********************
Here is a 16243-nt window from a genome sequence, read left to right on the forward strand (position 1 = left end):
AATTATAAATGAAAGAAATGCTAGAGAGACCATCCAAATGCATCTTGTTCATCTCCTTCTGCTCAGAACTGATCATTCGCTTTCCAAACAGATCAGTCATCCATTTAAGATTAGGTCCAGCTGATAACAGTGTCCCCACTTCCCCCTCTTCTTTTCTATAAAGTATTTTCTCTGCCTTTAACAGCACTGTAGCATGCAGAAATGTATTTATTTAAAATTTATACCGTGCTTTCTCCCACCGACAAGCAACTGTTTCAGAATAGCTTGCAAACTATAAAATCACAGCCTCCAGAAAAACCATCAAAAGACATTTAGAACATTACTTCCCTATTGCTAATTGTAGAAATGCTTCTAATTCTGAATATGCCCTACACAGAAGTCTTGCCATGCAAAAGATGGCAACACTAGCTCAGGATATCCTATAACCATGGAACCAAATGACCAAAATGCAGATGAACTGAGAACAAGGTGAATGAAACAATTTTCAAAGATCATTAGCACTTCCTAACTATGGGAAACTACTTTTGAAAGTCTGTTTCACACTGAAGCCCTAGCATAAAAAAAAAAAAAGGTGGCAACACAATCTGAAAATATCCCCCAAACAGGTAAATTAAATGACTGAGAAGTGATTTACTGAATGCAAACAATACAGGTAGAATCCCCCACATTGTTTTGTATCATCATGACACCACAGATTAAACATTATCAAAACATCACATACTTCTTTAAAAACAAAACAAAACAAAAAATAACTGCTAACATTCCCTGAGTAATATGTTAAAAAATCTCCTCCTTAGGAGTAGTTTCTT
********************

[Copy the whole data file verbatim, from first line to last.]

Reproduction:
Here is a 16243-nt window from a genome sequence, read left to right on the forward strand (position 1 = left end):
AATTATAAATGAAAGAAATGCTAGAGAGACCATCCAAATGCATCTTGTTCATCTCCTTCTGCTCAGAACTGATCATTCGCTTTCCAAACAGATCAGTCATCCATTTAAGATTAGGTCCAGCTGATAACAGTGTCCCCACTTCCCCCTCTTCTTTTCTATAAAGTATTTTCTCTGCCTTTAACAGCACTGTAGCATGCAGAAATGTATTTATTTAAAATTTATACCGTGCTTTCTCCCACCGACAAGCAACTGTTTCAGAATAGCTTGCAAACTATAAAATCACAGCCTCCAGAAAAACCATCAAAAGACATTTAGAACATTACTTCCCTATTGCTAATTGTAGAAATGCTTCTAATTCTGAATATGCCCTACACAGAAGTCTTGCCATGCAAAAGATGGCAACACTAGCTCAGGATATCCTATAACCATGGAACCAAATGACCAAAATGCAGATGAACTGAGAACAAGGTGAATGAAACAATTTTCAAAGATCATTAGCACTTCCTAACTATGGGAAACTACTTTTGAAAGTCTGTTTCACACTGAAGCCCTAGCATAAAAAAAAAAAAAGGTGGCAACACAATCTGAAAATATCCCCCAAACAGGTAAATTAAATGACTGAGAAGTGATTTACTGAATGCAAACAATACAGGTAGAATCCCCCACATTGTTTTGTATCATCATGACACCACAGATTAAACATTATCAAAACATCACATACTTCTTTAAAAACAAAACAAAACAAAAAATAACTGCTAACATTCCCTGAGTAATATGTTAAAAAATCTCCTCCTTAGGAGTAGTTTCTT